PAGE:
Near the northernmost part of the eastern seaboard of the United States, tens of thousands of American military fly in and out on their way to tours of duty or on their way home. A tiny group of people, many elderly, are there to wish every one of them well and express the gratitude of our nation for their service and our good wishes for their safety. These are the Maine Troop Greeters. At all hours of the day and night, they are there to give a warm welcome and a friendly handshake to more than 900,000 service members (and more than 172 military dogs). An award-winning film called “The Way We Get By” tells the story of the troop greeters. Former U.S. Secretary of Defense (and former U.S. Senator from Maine) William Cohen says, it “is a moving and important film that encourages us to reflect upon the common bonds of mission and service that span generations.” It is one of the most inspiring movies of the year.
The movie is playing in limited release and will be available on DVD next month. It will air on PBS on Veteran’s Day.
I spoke to director Aron Gaudet about making the film over a four-year period.
NM: How did you come to this project?
AG: One of the three subjects is my mom. She is a Maine troop greeter.
NM: What is it like to make a movie about your mother?
AG: It was really interesting because it made me look at her from a completely different perspective. It gave me much more of an appreciation for her, for what she chose to do in her retirement years. At first, she wasn’t really doing much of anything. She didn’t have any hobbies. And then when she started doing this, it completely changed her life. It gave her such a sense of purpose and made me even more proud of her once I followed her around and saw what she was doing. Her and the rest of the troop greeters kind of amazed and inspired me.
NM: Did your mother work outside the home?
AG: Yes, she worked in a nursing home as a registered nurse’s aide.
NM: So at work and at home and now with the troop greeters, she has always been a caretaker.
AG: She really did spend her life taking care of people and now she is still doing the same thing.
It started out a short film about troop greeting and became a movie about life, about the universal things everyone goes through. This is a culture that defines people by your occupation and what you do, when you retire and you are no longer known for what you were doing, we tend to push people aside when we don’t see an immediate purpose in what they are doing. So these are people who all came to being troop greeters because they wanted at the end of their lives to do something that made a contribution.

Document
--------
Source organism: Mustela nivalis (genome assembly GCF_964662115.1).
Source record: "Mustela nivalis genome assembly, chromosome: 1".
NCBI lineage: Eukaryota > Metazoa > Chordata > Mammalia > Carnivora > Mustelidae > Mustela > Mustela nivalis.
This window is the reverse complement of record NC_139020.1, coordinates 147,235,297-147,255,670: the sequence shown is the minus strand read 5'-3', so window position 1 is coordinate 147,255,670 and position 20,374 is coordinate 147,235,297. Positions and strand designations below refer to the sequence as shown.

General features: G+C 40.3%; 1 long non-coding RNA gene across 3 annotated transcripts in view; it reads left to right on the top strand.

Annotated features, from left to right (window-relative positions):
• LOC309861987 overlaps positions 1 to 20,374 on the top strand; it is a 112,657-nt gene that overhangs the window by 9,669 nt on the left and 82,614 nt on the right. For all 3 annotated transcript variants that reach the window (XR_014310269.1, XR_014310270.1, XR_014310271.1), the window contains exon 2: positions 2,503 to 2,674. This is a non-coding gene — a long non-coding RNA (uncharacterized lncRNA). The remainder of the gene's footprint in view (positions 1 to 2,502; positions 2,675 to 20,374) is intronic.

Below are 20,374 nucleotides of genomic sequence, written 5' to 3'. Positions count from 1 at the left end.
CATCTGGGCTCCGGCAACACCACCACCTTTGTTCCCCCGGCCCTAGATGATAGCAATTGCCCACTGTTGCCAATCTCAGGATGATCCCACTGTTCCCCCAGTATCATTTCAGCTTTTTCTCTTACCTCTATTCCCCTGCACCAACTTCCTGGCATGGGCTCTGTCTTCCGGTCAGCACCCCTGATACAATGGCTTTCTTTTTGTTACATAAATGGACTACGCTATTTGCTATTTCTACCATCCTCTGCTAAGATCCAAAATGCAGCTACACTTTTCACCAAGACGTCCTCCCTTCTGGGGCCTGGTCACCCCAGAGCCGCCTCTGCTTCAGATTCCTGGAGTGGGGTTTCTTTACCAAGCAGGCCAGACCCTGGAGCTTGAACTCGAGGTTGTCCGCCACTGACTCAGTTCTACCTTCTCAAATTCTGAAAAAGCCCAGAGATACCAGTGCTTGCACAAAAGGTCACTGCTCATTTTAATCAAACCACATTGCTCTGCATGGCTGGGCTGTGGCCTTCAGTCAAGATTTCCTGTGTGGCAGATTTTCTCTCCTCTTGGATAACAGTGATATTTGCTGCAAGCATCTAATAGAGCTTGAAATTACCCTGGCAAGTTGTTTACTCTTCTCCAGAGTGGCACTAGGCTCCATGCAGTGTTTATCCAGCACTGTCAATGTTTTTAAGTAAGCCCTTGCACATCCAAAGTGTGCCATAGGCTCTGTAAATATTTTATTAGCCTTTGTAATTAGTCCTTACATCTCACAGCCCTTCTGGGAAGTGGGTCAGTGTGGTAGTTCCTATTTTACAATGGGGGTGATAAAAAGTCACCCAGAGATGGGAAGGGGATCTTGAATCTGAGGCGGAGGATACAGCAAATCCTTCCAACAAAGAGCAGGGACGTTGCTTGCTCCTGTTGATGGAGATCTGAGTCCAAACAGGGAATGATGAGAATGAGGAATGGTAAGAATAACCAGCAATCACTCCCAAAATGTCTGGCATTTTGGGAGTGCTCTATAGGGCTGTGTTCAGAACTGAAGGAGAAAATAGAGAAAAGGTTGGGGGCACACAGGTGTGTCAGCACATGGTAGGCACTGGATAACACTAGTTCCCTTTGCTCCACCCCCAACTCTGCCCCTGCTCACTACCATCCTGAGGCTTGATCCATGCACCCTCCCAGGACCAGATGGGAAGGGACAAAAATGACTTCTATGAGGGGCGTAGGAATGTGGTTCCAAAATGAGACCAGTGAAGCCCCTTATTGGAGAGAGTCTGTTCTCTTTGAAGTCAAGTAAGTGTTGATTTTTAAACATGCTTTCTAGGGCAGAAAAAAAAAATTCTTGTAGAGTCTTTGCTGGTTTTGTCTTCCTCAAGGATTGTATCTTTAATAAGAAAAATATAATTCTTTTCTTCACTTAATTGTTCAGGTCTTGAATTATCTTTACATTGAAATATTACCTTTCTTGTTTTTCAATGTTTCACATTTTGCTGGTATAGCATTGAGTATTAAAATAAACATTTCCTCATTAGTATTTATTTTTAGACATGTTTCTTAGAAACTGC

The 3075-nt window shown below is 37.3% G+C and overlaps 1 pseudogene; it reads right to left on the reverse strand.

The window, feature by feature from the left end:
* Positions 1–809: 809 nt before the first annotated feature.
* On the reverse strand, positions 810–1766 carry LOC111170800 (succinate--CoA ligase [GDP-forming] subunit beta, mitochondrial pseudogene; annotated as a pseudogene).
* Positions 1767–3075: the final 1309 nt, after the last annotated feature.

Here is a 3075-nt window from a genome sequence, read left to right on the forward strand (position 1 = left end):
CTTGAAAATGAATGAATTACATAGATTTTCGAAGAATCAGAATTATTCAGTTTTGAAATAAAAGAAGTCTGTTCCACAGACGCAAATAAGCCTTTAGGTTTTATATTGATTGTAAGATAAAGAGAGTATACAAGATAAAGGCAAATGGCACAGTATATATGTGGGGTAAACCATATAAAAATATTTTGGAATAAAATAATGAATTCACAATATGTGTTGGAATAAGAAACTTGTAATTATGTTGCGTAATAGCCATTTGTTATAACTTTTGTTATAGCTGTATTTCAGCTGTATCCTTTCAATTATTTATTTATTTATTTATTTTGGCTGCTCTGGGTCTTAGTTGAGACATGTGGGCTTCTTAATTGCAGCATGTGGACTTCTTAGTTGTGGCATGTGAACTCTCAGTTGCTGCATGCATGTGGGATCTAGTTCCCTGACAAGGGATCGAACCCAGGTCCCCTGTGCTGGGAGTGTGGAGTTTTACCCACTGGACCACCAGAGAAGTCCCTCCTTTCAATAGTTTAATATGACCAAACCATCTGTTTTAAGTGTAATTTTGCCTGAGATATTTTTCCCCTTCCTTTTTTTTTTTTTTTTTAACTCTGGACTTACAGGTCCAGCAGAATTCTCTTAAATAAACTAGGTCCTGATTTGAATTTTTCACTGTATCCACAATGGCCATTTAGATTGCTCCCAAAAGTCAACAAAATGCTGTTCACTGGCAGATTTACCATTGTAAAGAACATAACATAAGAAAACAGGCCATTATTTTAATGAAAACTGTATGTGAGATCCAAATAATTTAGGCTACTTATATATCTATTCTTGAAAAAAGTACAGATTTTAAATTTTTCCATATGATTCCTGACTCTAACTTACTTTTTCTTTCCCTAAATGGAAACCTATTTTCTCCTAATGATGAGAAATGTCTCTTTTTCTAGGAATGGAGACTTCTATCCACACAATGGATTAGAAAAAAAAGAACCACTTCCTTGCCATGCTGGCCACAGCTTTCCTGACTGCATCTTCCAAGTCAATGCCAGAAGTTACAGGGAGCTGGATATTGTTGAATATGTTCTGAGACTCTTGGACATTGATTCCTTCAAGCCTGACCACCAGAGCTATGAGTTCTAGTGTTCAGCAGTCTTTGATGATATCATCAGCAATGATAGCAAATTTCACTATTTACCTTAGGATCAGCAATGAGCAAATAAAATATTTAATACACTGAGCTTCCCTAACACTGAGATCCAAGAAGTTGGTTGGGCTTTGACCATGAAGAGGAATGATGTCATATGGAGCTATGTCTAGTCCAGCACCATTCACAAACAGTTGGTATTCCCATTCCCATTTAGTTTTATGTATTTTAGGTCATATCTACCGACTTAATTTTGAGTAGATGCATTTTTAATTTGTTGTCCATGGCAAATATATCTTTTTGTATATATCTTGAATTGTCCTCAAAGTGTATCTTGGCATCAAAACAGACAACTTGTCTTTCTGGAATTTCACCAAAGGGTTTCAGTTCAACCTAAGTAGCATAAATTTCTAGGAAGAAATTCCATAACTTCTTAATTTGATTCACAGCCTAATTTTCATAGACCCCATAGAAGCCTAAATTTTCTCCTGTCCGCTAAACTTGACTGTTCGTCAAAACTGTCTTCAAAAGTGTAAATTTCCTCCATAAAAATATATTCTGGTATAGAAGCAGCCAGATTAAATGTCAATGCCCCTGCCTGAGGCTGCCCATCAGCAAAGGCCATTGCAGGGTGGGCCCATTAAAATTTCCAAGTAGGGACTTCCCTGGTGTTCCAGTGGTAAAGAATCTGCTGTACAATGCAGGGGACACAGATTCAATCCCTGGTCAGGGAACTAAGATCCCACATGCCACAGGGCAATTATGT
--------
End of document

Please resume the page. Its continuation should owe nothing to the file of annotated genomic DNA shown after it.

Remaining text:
We started seeing these parallels, too, all of these people going off to war are concerned about mortality and so are the older people who are greeting them. These big life issues took shape very quickly and were very interesting to us. Things they were dealing with whether it was financial heartache or losing a spouse, those are things anyone can relate to.
I am the youngest of eight, and all the others still live in Maine. But it made me realize that even with a huge support system, everyone checking in with her, she still spends a lot of time alone. Even with a big family, you still need to find something to put yourself into and give your life purpose.
NM: There were greeters during WWII who brought food for the military to the trains that were transporting them.
AG: Yes, we kind of got away from that tradition with Vietnam, they came back to nothing or were treated poorly, and one of the things that inspired the WWII veterans in Maine was wanting to do better for these troops. One of our three subjects says in the film, “We don’t necessarily support why they were sent there but we do support the troops.” They put their politics aside.
NM: How has this affected your mother’s life?
AG: Well the movie has made them into local celebrities. But in between flights, a bunch of them will go out to lunch together or do something else and so they have become friends. And it has affected my life, too. Gita the producer and I had started dating in October of 2004 and I took her home for Christmas to meet my mom for the first time. She got a call at 2 am to meet a flight and we went with her and brought a camera. We met Bill Knight, a WWII veteran, and in the movie he tells us he has prostate cancer. That night we went was the day he was diagnosed. It was a pretty dark day for him but he was still putting other people before him and that really grabbed us. People said that producers and directors don’t always get along too well together. But our relationship grew and when we finished, I said, “We didn’t kill each other,” so I proposed and we are getting married.